We slept late and then went out for a ritual send off sitting by the Keizersgracht canal that we over looked from our room. We left two bags at the hotel and went off in search of some souvenirs and to see a little more.
We eventually ended up near the University of Amsterdam in a very beautiful area that we had not seen yet.
We came across this "event" of flowers in coke bottles that was being filmed.
Then while asking directions we met a man who was born here and he gave us directions back to the Dam. We showed him where we wanted to go on this little map that we had been using and that was now falling apart. He pulled out his big detailed map of the city, so now we don't feel so inept, seeing that even a native needs a map from time to time to get around the city. Unless he just likes to carry one to help wayward tourists like us.
He also told us about a plaque on St. Nicolaaskerk in tribute to Henry Hudson upon the discovery of the Hudson River and the settling of New Amsterdam (now of course New York City). He also said that the Dutch celebrate the birth of St. Nicolaas (aka Santa Claus) on December 6th. Maybe we'll come back and celebrate together! That's my birthday too!
Mix of the old and the modern architecture.
We wandered back up the Singel Canal weaving through some streets we had not been on yet and entered the Central Station area from Prins Hendrikkade and decided to stop in a pub at 35-36 (because it had a Guinness sign hanging over the door) called Haar Temsch Koffiehuis.
It is a pretty nondescript pub from the outside but inside it has woodwork that is inlaid with tiles of Dutch scenes, the tablecloths are rugs, there is art on the walls, an upright piano and a Wurlitzer juke box loaded with American rock and roll, blues and county, from Johnny Cash to Dion - and only one small flatscreen TV!
So we had a few hours to kill and before we needed to head out to the airport so we settled in for a few pints, a Tosti (lightly toasted white bead with cheese, but do not confuse this with a grilled cheese sandwich, because it was not grilled with butter or oil - just good bread and tasty Dutch cheese) and Appelgebak (baked apple pie severed hot with whipped cream). As we were munching these treats we noticed all these ties round this column. In fact a "Tower of Ties"! We asked the bartender what the story was and he said that when the pub opened there was this bare column and one day someone took off his necktie and tacked it to the column. Now there are hundreds of ties, and he said people send them from all over the world. I'm sending all of mine!
So if you are near Central Station and have some time to kill before a flight Stop in and have a Guinness, Tosti and Appelgebak (and leave a tie). I think next time we are here we should check this out at night and see how alive it gets with that piano and juke box!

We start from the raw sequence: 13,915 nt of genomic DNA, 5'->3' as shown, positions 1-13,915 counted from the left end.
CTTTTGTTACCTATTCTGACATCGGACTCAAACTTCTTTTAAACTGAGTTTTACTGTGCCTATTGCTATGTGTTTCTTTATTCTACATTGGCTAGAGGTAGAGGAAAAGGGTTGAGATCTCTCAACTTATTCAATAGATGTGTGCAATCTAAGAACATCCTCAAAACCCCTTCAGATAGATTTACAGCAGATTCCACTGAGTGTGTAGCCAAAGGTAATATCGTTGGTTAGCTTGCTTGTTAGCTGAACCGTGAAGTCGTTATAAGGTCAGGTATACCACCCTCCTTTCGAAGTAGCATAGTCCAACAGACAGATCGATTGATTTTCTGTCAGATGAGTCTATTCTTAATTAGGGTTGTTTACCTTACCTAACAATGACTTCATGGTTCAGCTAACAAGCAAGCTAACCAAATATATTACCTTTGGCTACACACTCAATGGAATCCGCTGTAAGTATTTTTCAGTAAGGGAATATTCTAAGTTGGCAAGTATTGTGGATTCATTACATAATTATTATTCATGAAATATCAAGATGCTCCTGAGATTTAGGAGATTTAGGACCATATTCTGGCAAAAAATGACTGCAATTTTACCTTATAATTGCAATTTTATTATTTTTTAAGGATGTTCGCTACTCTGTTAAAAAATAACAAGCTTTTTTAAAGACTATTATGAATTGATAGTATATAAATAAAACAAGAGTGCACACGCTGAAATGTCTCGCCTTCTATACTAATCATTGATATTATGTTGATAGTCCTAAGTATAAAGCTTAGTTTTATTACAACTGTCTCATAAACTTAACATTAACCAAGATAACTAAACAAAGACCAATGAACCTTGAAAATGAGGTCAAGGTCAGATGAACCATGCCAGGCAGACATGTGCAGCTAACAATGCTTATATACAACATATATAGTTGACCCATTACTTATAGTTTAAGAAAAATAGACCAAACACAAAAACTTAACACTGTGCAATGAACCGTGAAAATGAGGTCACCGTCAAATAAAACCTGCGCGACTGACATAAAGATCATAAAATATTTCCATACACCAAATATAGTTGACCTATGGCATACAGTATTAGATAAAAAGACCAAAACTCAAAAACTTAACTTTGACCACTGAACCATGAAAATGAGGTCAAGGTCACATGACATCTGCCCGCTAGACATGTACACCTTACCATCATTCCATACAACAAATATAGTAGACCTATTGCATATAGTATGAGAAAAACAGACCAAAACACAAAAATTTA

With time to spare we headed over to Central Station and bought train tickets out to the airport. Oh, yes, you need cash at this end to buy tickets but at the airport end you can use a credit card. So have some Euros handy so you don't have to hunt down an ATM.
The most striking thing about the train ride was the flatness and the lack of parking lots for cars around the office parks that we passed. A lot of bikes but very few cars. We think that maybe someone has a bike at each end of the train lines. One that takes them from train to work and the other that takes them from train to home.
I slept most of the way to New Amsterdam while Joey watched a few movies.
So this is what time travel is like, leave at 5:30 pm on Wednesday travel six hours or so and arrive at 7:30 or so Wednesday evening. Ok, jet lag is finally hitting me now at 11:52 Thursday night.
Sarah picked us up and we visited with them for a few hours telling them about our travels. Once we got through customs at JFK...
Then out of Breuckelen (Brooklyn), through the Battery Tunnel and up the Henry Hudson Parkway...
...which was a totally fitting way to end our adventure traveling up along the Hudson River (discovered over 400 years ago by Henry Hudson) into Yonkers (which means 'gentleman farmer' in Dutch), by the turn for the Sawmill River Parkway (which was named after the sawmill on Adriaen Van der Donck's estate, Adriaen Van der Donck being the most influential of Dutch progressives (as opposed to Peter Stuyvesant the Dutch West India Trading Company man) in regards to establishing a Bill of Rights for the Dutch colony of New Netherlands, which in turn greatly influenced our own American Bill of Rights) to come.
You can read all about the Dutch influence on our lives here in America in a fascinating book titled, "The Island at the Center of the World". It draws from documents housed in the New York State Library in Albany and in Holland to tell this almost forgotten part of our American history that is so much a part of our heritage when the Dutch colony of New Netherlands in the New World "...It extended from Albany, New York, in the north to Delaware in the south. It encompassed parts of what are now the states of New York, New Jersey, Pennsylvania, Maryland, Connecticut and Delaware...."
Next: Amsterdam XXX [READ NEXT AMSTERDAM POST]